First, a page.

Al Jadid, P.O. Box 805, Cypress, CA 90630, Tel: 310 227-6777;E-mail email@example.com
Reality Checks on American-Orientalist Film, a review of Tim Jon Semmerling’s “‘Evil’ Arabs in American Popular Film: Orientalist Fear,”
By Pamela Nice.
“Evil” Arabs in American Popular Film: Orientalist Fear
By Tim Jon Semmerling
University of Texas Press, 2006
“‘Evil’ Arabs in American Popular Film” is an analysis of selected American films to prove author Tim Semmerling’s main point: the portrayal of Arabs in American cinema since 1973 reveals more about Americans and their orientalist fears than about actual Arabs. Semmerling insists that we focus on the cultural ethos out of which such stereotyping emerges. He wants to prove that American filmmakers have given Americans mirrors in which to see their own cherished ideologies and myths threatened by the demonized Arab.
It is a postcolonial analysis that is at times very insightful and at times frustratingly over-determined. As such, the nature of the analysis itself raises questions about Semmerling’s method of film criticism and postcolonial “unpacking” – particularly in his over-interpretation of certain films and the conclusions drawn from this practice. The author shows promise as a film and cultural studies scholar if he could admit to a little more ambiguity in his anti-orientalist gaze.
His analysis of “The Exorcist” is the weakest of the collection because it is the most strained. What seems to the viewer an obvious parable of spiritual good vs. evil, Semmerling contorts into an orientalist fable, trying to prove with several far-fetched suggestions that the demon who possesses the young girl (Regan) is an Arab one. “This demon may confuse the audience because it is not clad with the obvious costume of the ‘Arab kit,’” he says. He bases most of his interpretation on the Iraq Prologue – deleted from the original film but restored in the 2000 DVD release. However, on the same DVD in the commentary with William Friedkin, the director states his own intention to portray “an ancient evil amid ancient stones.” Friedkin insists that his film is about “the constant struggle that we have within us to keep from destroying ourselves and others,” which makes more sense to this viewer, as well. If the Iraq Prologue could be cut and the film still make sense, how can it be crucial to the film’s meaning?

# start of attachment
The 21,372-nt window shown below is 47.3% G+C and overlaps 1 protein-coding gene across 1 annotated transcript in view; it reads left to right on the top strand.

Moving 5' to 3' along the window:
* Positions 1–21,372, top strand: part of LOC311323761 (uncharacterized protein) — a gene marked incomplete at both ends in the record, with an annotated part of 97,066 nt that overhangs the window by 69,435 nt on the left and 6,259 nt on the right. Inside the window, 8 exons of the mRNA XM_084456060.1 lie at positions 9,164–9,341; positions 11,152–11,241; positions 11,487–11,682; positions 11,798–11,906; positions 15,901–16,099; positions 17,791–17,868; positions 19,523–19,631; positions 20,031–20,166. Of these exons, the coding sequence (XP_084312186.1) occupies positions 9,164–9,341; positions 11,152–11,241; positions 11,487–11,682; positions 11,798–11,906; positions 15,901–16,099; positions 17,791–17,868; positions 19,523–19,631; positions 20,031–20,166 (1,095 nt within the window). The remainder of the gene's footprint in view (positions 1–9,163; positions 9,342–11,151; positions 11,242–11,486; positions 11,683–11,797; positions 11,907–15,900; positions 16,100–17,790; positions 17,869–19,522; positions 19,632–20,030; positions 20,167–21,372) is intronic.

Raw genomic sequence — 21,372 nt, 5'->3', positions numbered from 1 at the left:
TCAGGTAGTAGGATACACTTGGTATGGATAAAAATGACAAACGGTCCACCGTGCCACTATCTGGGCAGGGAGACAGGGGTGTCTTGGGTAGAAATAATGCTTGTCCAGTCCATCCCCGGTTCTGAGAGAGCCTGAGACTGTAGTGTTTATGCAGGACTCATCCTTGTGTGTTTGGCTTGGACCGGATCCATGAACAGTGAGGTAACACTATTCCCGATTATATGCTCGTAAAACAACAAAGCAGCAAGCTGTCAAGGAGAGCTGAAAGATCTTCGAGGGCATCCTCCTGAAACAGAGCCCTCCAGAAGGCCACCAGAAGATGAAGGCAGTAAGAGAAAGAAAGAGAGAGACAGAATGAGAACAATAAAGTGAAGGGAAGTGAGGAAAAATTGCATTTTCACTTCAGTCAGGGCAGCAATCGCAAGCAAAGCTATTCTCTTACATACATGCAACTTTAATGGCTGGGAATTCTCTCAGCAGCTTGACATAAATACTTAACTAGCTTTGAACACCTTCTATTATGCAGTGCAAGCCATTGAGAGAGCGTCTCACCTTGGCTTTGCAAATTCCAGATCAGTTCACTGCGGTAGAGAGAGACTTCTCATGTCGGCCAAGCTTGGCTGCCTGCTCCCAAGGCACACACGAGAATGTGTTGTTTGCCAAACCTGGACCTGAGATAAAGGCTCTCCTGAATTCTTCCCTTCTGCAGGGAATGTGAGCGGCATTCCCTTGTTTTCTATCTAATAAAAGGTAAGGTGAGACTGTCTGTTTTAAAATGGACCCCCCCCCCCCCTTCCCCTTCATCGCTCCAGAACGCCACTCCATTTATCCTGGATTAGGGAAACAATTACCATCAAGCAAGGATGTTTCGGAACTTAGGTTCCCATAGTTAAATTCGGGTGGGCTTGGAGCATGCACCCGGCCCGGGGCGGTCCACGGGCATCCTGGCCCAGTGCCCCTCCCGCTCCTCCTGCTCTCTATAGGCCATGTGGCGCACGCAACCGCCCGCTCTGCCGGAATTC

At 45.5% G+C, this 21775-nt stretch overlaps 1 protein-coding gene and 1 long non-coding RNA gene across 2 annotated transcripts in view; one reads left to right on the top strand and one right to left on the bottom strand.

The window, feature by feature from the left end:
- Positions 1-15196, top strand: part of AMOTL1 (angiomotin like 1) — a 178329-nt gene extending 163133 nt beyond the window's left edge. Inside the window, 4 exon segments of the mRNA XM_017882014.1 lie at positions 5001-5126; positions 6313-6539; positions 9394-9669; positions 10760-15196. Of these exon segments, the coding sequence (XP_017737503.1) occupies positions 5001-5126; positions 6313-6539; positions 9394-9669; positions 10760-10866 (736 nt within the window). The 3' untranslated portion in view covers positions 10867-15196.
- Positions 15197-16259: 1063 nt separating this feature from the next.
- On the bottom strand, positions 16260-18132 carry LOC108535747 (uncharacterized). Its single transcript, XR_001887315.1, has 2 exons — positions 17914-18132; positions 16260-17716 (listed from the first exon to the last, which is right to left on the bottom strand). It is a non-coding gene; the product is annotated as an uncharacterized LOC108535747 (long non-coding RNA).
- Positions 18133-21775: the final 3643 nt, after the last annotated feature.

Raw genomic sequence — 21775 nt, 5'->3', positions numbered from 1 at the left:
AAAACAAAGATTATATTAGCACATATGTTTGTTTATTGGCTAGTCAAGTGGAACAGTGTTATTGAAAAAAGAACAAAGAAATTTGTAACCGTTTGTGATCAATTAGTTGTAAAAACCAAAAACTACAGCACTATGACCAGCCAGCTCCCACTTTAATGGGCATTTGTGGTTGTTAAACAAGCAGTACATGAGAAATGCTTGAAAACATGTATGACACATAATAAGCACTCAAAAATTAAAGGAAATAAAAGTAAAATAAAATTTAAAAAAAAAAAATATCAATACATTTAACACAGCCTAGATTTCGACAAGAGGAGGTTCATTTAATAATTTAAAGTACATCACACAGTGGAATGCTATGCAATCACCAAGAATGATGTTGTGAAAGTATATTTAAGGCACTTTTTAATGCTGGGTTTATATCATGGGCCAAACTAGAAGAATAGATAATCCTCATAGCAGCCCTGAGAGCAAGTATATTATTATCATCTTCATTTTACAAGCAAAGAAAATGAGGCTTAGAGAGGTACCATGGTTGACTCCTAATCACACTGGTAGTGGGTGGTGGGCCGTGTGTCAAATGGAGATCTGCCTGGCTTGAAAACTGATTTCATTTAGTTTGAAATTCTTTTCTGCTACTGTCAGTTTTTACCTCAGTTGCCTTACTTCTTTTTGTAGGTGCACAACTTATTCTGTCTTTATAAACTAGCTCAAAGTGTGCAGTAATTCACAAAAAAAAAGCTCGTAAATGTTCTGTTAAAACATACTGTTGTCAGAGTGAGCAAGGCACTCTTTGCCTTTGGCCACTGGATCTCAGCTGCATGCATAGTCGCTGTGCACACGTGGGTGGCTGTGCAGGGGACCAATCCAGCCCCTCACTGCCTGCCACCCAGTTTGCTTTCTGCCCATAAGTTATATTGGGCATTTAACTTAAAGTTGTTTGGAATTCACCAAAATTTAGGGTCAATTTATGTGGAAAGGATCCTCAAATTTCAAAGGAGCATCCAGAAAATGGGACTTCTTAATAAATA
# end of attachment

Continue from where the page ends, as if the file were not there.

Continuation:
The analyses of the rest of the films are more convincing as postcolonial criticism, showing how the portrayed Arab world is either exotic; simplistically demonic, threatening the stability of America’s self-image as the most powerful global entrepreneur (in “Rollover”); or morally victorious in battle (in “Black Sunday,” “Three Kings,” “Rules of Engagement,” and the televised “CNN Remembers”).
Semmerling’s practice of over-analysis sometimes threatens his own conclusions, however; among many examples is the section on the soldiers’ party at the beginning of “Three Kings.” His attention to detail could only have been accomplished through viewing those scenes of the film over and over. But audiences do not view films the way they read books, and it seems unhelpful for a critic to do so if the detail gleaned implies an intention on the filmmaker’s part that is questionable at best. Does the soldiers’ victory party imply they are morally defunct? Aren’t most military victory parties like this – lots of booze, sex and outrageous behavior?
Semmerling is more convincing in his broader strokes, and in his overall urging that viewers explore films as revelations of an unstable American psyche confronted with challenges to its dominant myths. He shines in his analysis of “CNN Remembers,” which offers the most convincing support of his thesis. He shows how CNN portrayed 9/11 as a moral battle taking place between innocent Americans and evil Arabs, and this portrayal tells us more about CNN and its view of America than about the “Arab enemy.” The film makes no effort to explain why the terrorists might have acted the way they did, or Al Qaeda’s stated rationale for the attack. These evil Arabs were simply evil.
Semmerling’s concluding chapter is on the portrayal of Saddam Hussein in “South Park: Bigger, Longer and Uncut.” In the movie, Saddam is engaged in a homosexual relationship with Satan, who is his “bitch.” Clearly, of the two, Saddam is the dominant evil-doer. Semmerling’s perspective on this topic sums up his book nicely: “As a good rule of thumb, if a topic makes it to ‘South Park,’ then its popularity in American culture has probably reached levels of absurdity and deserves a reality check.”
This review appeared in Al Jadid, Vol. 12, nos. 56/57 (Summer/Fall 2006)